Monday, August 4, 2008

Offroad Triathlon: Xterra Beaver Creek

This upcoming Saturday, August 9, I'll be racing in the Xterra Beaver Creek, an offroad triathlon in Avon, Colorado that includes a 1.5k swim, 25k mountain bike, 8k run, and more than 4,500' of vertical ascent. I've been training hard, but I have a feeling this is still going to be a mighty tough race!

When I switched to a gluten-free diet a little over a year and half ago, I had to completely rethink my pre-race, during-race and post-race nutrition. Athletes often carbo load on pasta the night before a big race, and sponsors often provide a free beer to competitors after the race. Both of those were obviously off limits. The question was: how to fuel my body?

Usually, a combination of meat, vegetables and either potatoes, corn or rice would be my meal of choice the night before a race. It wasn't always that straightforward, however. Often, racing involves traveling away from home... Which means eating away from the safety of my own kitchen... Which can mean risking gluten contamination in a restaurant... Which is exactly what happened to me earlier this year.

It was the COSMIC Snowmass race, a ski mountaineering race near Aspen, Colorado. The night before the race, Kelli and I went out to dinner at a Mexican restaurant in Glenwood Springs. I wasn't very confident in our server's understanding of my dietary needs, so we talked to the owner of the restaurant - who assured us that my meal would indeed be safe to eat. But before we even left the restaurant a short time later, I could feel myself getting sick. I was up half the night in pain. Sometime after midnight, I sat on the edge of our bed in the hotel room nearly in tears - the start of the race was less than seven hours away, and I felt as though all my hard work training in the weeks leading up to the race had been sabotaged at the last minute. I finished the race, and did okay, but I had wanted to do better. Could I have if I hadn't gotten sick the night before? Almost certainly yes.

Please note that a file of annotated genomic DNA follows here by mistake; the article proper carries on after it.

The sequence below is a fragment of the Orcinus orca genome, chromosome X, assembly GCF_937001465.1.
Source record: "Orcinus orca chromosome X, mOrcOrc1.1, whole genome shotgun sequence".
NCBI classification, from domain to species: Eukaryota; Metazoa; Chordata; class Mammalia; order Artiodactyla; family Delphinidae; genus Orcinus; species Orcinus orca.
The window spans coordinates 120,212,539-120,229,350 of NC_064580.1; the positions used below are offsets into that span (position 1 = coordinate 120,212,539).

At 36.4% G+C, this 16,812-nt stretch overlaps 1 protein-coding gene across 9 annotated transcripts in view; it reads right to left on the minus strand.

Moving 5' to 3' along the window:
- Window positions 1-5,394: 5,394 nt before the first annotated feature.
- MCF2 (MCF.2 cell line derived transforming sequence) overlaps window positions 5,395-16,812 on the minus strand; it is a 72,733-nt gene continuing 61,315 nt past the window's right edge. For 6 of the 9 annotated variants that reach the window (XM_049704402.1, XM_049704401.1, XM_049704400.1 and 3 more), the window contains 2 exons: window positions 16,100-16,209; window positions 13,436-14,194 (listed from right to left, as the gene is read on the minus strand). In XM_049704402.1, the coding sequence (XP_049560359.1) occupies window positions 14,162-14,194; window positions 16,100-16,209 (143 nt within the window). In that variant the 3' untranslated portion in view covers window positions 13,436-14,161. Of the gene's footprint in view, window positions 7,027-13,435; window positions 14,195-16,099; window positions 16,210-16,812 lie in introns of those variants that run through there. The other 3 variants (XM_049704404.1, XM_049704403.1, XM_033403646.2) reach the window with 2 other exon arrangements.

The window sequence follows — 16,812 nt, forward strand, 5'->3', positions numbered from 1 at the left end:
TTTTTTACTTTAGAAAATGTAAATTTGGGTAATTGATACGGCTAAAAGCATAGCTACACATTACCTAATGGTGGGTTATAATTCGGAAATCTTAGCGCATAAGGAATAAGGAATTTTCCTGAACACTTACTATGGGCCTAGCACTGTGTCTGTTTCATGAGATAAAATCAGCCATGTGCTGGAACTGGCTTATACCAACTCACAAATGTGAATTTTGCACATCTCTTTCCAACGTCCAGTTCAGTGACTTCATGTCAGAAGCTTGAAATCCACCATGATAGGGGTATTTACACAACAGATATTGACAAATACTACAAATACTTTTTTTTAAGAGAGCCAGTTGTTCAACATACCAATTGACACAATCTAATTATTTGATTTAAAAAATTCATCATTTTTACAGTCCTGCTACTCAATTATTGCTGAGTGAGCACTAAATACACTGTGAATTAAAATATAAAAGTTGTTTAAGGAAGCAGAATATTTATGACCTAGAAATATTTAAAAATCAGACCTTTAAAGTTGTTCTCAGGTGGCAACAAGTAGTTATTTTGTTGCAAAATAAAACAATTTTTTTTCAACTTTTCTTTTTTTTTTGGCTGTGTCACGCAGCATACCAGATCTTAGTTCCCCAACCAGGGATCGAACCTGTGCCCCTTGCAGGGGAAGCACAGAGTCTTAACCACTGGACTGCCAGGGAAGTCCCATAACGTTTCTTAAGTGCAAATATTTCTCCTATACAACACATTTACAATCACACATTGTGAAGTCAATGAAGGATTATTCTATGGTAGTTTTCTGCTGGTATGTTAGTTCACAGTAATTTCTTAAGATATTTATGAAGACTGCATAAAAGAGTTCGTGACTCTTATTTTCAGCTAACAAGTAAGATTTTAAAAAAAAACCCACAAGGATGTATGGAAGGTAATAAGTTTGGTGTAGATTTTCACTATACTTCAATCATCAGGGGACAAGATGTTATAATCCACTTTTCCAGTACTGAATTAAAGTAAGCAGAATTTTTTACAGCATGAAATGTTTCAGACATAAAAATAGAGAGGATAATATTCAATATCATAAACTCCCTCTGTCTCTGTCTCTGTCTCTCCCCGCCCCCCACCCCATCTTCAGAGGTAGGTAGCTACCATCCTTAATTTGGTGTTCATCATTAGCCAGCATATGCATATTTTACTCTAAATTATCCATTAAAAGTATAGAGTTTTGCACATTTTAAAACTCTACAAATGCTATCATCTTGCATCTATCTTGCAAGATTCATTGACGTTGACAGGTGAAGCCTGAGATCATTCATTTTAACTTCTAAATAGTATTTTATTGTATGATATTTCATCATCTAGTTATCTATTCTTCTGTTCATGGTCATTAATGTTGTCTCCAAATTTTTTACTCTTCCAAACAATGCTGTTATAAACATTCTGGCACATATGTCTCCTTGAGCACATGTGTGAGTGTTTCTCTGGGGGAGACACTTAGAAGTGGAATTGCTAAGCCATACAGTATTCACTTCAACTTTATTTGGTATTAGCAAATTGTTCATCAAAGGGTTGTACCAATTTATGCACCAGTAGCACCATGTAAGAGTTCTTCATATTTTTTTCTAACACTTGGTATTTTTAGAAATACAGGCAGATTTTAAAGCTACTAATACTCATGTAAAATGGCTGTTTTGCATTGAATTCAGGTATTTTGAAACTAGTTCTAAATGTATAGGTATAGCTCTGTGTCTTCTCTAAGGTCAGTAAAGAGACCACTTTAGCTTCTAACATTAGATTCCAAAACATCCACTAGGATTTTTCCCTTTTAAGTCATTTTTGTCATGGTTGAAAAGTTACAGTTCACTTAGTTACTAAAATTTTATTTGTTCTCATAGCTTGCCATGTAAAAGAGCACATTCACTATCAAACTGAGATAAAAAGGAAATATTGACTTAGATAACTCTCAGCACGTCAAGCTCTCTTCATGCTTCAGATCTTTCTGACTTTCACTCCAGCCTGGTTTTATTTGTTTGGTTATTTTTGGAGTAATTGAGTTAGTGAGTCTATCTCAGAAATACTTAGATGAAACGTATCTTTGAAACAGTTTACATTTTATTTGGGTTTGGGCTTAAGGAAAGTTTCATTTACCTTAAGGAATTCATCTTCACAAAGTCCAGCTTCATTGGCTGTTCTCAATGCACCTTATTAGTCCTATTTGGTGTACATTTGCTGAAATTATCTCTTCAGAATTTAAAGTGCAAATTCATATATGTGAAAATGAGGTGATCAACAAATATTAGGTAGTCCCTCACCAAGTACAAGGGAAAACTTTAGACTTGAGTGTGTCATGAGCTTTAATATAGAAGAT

Now, I always travel with a soft-sided shoulder bag with an integrated cooler. It's packed with "safe" foods I don't have to worry about eating. This way, whenever there's a question about gluten, I know I have something to eat...especially when a race is looming and I can't afford to be sidelined with gluten contamination.

Finally, I wanted to share a few thoughts on my during-race nutrition. Lots of racers use goo or different energy or sport bars. Unfortunately, many of those have gluten. However, I've become a big fan of two products that I use during races: Jelly Belly's Sport Beans, and Sharkies. Both are formulated for racing, and both are gluten-free. I'm a huge fan of the orange, lemon-lime, and fruit punch Sport Beans. I haven't tried all the Sharkies flavors yet, but so far, I've loved every flavor I've had. If you're looking for a way to fuel your body during high exertion activities, give them a try!

- Pete


Rebecca said...

This is great, Pete! didn't know you were a tri-athelete--so is my dad! I just inhereted the eating gene, though! :) Good luck!

peterbronski said...

Most of my race experience is in ski mountaineering racing and adventure racing. Triathlons are new territory for me. Earlier this year I did my first on-road tri, and Beaver Creek will be my first off-road tri. Thanks for the best wishes! I think I'm going to need it!

focusgroup74 said...

Shot Bloks are gluten free too! yeah!

peterbronski said...

Thanks for the tip, Focusgroup! Unfortunately, I have a caffeine intolerance, so some of the Bloks are out for me. But it looks like at least some of the flavors are both gluten- and caffeine-free. Yeah is right!

Cheers, Pete